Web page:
expedition bridging Christmas--I let a poor poet named Sherman
Krebbs have my New York City apartment free. My second wife had
left me on the grounds that I was too pessimistic for an optimist
to live with.
Krebbs was a bearded man, a platinum blond Jesus with spaniel
eyes. He was no close friend of mine. I had met him at a cocktail
party where he presented himself as National Chairman of Poets and
Painters for Immediate Nuclear War. He begged for shelter, not
necessarily bomb proof, and it happened that I had some.
When I returned to my apartment, still twanging with the
puzzling spiritual implications of the unclaimed stone angel in
Ilium, I found my apartment wrecked by a nihilistic debauch.
Krebbs was gone; but, before leaving, he had run up three-hundred-
dollars' worth of long-distance calls, set my couch on fire in
five places, killed my cat and my avocado tree, and torn the door
off my medicine cabinet.
He wrote this poem, in what proved to be excrement, on the
yellow linoleum floor of my kitchen:
I have a kitchen.
But it is not a complete kitchen.
I will not be truly gay
Until I have a
There was another message, written in lipstick in a feminine
hand on the wallpaper over my bed. It said: "No, no, no, said
There was a sign hung around my dead cat's neck. It said,
I have not seen Krebbs since. Nonetheless, I sense that he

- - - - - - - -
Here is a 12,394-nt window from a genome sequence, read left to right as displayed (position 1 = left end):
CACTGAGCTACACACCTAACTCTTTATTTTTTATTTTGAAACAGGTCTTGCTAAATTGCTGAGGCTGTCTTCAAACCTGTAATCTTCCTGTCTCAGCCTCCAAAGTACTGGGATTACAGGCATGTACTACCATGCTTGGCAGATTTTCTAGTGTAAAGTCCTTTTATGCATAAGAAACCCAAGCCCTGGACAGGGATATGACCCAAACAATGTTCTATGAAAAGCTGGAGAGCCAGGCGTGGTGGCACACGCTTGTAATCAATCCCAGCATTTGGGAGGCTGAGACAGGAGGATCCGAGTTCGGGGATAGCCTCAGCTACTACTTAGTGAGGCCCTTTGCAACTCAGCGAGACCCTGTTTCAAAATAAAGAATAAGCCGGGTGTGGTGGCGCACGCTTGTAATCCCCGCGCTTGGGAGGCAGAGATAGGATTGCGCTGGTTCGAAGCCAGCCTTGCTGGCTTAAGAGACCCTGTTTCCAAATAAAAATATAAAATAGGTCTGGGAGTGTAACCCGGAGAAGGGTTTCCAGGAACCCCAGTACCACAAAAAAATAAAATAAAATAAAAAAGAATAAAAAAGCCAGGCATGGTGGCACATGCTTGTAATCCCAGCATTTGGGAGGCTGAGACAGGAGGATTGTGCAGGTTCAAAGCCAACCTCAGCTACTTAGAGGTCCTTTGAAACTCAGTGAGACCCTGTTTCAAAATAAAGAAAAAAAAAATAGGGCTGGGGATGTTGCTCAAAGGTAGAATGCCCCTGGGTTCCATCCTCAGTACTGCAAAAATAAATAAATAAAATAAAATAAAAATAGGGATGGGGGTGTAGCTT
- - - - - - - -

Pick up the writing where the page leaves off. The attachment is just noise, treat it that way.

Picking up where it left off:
was my _karass_. If he was, he served it as a _wrang-wrang_. A
_wrang-wrang_, according to Bokonon, is a person who steers people
away from a line of speculation by reducing that line, with the
example of the _wrang-wrang's_ own life, to an absurdity.
I might have been vaguely inclined to dismiss the stone angel
as meaningless, and to go from there to the meaninglessness of
all. But after I saw what Krebbs had done, in particular what he
had done to my sweet cat, nihilism was not for me.
Somebody or something did not wish me to be a nihilist. It
was Krebbs's mission, whether he knew it or not, to disenchant me
with that philosophy. Well, done, Mr. Krebbs, well done.
A Modern Major General 37
And then, one day, one Sunday, I found out where the fugitive
from justice, the model-maker, the Great God Jehovah and Beelzebub
of bugs in Mason jars was--where Franklin Hoenikker could be
He was alive!